But what’s most surprising about the first episode of American Horror Story is how little it feels like the Lady Gaga Show. A star at her level of fame who wanted to work on TV could, perhaps, demand her own variety show on a broadcast network; the last big pop star who made herself quite so available on weekly TV was Cher, of Sonny and. But it’s even more standard for a popstar like Gaga would go back to work on the next album and put ideas of TV appearances entirely aside until the next Grammy ceremony or Super Bowl halftime show. When there’s finally vocal music on AHS, it’s a dark emo song perfectly suiting the visuals of Gaga committing murder. This isn’t Artpop promo, or hype for whatever is the next record; something longer-range is happening here.

Not merely has Gaga deigned to work on basic cable, but she’s offscreen for much of the first episode; both Kathy Bates and Wes Bentley in particular feel far more central to the proceedings. This is both a laudable acknowledgment of her acting experience relative to the more experienced cast—in her time onscreen so far, she’s been asked to be “imperious,” a tone she can master—and something that feels deeply weird. One of the most talked-about singers of the decade is now running for Best Supporting Actress?

But as the episode wears on, it’s apparent that sidelining herself even in her own season of American Horror Story is a clever move for Gaga. On American Horror Story, she’s sublimated herself to someone else’s vision, saving for another day whatever she may have in store in her pop career. (Promoting the series, Gaga has lately put the outré fashions back in the closet, and her onscreen garb is not much more ornate; her simple dress at the Emmys was safe for vegans, with absolutely no meat.)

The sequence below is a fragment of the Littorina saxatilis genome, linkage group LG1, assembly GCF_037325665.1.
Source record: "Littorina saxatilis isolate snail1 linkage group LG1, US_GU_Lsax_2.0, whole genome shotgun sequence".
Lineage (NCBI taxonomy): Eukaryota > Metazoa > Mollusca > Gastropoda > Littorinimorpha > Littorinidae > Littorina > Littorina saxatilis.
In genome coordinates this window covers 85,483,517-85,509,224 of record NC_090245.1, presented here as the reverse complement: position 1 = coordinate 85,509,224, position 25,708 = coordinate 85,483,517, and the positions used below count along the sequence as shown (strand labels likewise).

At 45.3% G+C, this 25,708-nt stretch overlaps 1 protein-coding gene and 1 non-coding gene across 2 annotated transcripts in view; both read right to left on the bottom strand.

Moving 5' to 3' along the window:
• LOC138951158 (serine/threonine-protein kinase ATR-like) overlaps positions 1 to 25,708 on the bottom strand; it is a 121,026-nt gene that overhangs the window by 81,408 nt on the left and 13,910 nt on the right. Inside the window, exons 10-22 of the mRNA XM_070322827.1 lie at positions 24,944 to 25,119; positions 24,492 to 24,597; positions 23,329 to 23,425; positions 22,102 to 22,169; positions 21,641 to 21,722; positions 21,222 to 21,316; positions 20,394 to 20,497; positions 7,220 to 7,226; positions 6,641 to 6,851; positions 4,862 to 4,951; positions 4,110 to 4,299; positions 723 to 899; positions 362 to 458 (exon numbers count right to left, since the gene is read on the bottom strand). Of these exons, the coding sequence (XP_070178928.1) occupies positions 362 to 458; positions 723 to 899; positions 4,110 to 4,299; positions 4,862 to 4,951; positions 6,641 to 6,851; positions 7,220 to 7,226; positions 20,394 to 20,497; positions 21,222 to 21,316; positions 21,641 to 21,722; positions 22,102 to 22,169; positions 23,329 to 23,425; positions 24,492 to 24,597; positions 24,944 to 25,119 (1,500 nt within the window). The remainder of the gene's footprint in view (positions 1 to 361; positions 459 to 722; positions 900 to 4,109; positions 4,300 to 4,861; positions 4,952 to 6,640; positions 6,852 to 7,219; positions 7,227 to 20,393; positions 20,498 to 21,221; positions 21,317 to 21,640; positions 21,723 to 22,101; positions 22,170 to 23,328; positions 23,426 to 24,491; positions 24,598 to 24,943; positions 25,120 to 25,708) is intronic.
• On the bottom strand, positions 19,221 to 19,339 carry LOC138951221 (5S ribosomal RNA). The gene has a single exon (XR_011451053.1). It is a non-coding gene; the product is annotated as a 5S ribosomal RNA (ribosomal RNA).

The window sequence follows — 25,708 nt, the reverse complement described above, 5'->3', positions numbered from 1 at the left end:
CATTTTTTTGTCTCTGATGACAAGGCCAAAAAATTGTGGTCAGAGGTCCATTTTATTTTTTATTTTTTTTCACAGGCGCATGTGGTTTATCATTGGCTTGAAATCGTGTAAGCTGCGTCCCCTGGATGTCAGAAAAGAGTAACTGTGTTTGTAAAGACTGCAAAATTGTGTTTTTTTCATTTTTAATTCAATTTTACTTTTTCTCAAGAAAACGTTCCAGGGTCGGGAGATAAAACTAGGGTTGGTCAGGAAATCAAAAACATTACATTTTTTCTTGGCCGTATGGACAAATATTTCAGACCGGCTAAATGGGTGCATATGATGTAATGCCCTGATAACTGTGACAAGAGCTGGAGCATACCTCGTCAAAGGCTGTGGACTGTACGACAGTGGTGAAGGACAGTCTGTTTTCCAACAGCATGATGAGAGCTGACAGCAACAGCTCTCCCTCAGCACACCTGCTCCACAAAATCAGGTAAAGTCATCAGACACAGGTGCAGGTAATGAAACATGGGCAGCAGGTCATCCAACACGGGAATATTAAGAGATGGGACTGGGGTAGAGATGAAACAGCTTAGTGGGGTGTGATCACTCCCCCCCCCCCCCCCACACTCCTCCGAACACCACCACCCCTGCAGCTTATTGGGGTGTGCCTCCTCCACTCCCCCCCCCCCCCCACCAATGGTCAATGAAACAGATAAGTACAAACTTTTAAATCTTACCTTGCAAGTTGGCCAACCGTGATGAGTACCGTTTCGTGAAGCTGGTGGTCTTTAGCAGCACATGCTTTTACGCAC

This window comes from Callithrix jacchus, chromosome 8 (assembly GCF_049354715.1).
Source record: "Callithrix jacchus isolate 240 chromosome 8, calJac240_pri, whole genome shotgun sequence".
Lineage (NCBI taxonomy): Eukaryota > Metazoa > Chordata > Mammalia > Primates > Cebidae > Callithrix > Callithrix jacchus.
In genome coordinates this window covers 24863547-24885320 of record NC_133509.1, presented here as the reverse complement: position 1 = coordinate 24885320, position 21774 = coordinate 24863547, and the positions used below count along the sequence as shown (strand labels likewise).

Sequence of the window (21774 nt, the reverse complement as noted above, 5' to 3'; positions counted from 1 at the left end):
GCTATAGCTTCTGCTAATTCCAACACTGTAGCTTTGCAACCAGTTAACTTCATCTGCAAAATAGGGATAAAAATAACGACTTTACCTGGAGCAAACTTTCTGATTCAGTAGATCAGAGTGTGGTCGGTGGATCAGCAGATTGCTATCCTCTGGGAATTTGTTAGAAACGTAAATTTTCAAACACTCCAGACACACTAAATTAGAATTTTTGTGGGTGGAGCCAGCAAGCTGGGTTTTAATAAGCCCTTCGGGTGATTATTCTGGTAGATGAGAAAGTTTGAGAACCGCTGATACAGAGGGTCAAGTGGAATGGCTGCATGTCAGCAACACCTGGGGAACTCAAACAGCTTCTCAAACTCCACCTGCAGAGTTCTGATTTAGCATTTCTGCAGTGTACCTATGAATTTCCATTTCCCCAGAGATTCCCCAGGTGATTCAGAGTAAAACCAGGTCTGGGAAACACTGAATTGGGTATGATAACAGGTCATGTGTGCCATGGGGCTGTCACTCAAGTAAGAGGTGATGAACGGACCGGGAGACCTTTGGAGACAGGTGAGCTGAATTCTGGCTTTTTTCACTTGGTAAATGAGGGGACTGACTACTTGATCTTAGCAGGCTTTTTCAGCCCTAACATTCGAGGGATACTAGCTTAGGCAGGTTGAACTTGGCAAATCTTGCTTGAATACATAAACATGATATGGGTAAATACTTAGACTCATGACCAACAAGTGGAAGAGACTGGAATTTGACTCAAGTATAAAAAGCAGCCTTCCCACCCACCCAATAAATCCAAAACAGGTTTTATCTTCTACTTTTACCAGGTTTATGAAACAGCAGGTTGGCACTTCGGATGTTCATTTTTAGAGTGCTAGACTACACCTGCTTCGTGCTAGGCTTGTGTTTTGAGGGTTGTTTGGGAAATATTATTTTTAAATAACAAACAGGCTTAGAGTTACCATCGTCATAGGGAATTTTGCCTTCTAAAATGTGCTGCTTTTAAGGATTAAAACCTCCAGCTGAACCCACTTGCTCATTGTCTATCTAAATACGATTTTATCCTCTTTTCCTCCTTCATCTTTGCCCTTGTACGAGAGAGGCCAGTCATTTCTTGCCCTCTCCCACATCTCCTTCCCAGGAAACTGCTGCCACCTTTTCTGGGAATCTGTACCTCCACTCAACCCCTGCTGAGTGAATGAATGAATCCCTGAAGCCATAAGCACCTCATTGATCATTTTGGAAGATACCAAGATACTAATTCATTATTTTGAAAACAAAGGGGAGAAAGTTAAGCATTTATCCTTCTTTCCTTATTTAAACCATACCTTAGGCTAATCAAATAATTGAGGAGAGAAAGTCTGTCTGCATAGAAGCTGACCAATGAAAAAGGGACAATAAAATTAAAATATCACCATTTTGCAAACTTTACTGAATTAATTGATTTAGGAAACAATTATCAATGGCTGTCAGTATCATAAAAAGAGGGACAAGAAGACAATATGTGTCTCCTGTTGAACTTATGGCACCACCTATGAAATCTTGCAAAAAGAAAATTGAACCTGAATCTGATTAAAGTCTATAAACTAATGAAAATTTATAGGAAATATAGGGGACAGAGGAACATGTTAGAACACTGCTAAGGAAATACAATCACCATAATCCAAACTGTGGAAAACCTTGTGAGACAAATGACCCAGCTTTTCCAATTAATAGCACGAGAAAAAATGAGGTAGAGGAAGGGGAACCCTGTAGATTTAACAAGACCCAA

This suits Gaga well at the present moment: When it comes to her particular set of skills on TV, a little goes a long way. Indeed, by allowing Kathy Bates to take charge and reappearing only for enigmatic, compelling moments of accented bossiness (seriously, is she pretending to be French? German?), Gaga is doing the same thing she’s been doing since the fate of her last pop album became clear, when she popped in for surprise moments of jazz mastery or Oscars glamour. For both her devoted fans and the uninitiated, she ends up doing something that the nonstop album-promotional cycle never allowed her to do: Leave us wanting more.

Your browser is out of date. Please update your browser at http://update.microsoft.com


YOU BROKE TIME.COM!

Dear TIME Readers,

As a regular visitor to TIME.com, we are sure you enjoy all the great journalism created by our editors and reporters. Great journalism has great value, and it costs money to make it. One of the main ways we cover our costs is through advertising.

The use of software that blocks ads limits our ability to provide you with the journalism you enjoy. Consider turning your Ad Blocker off so that we can continue to provide the world class journalism you have become accustomed to.

The TIME Team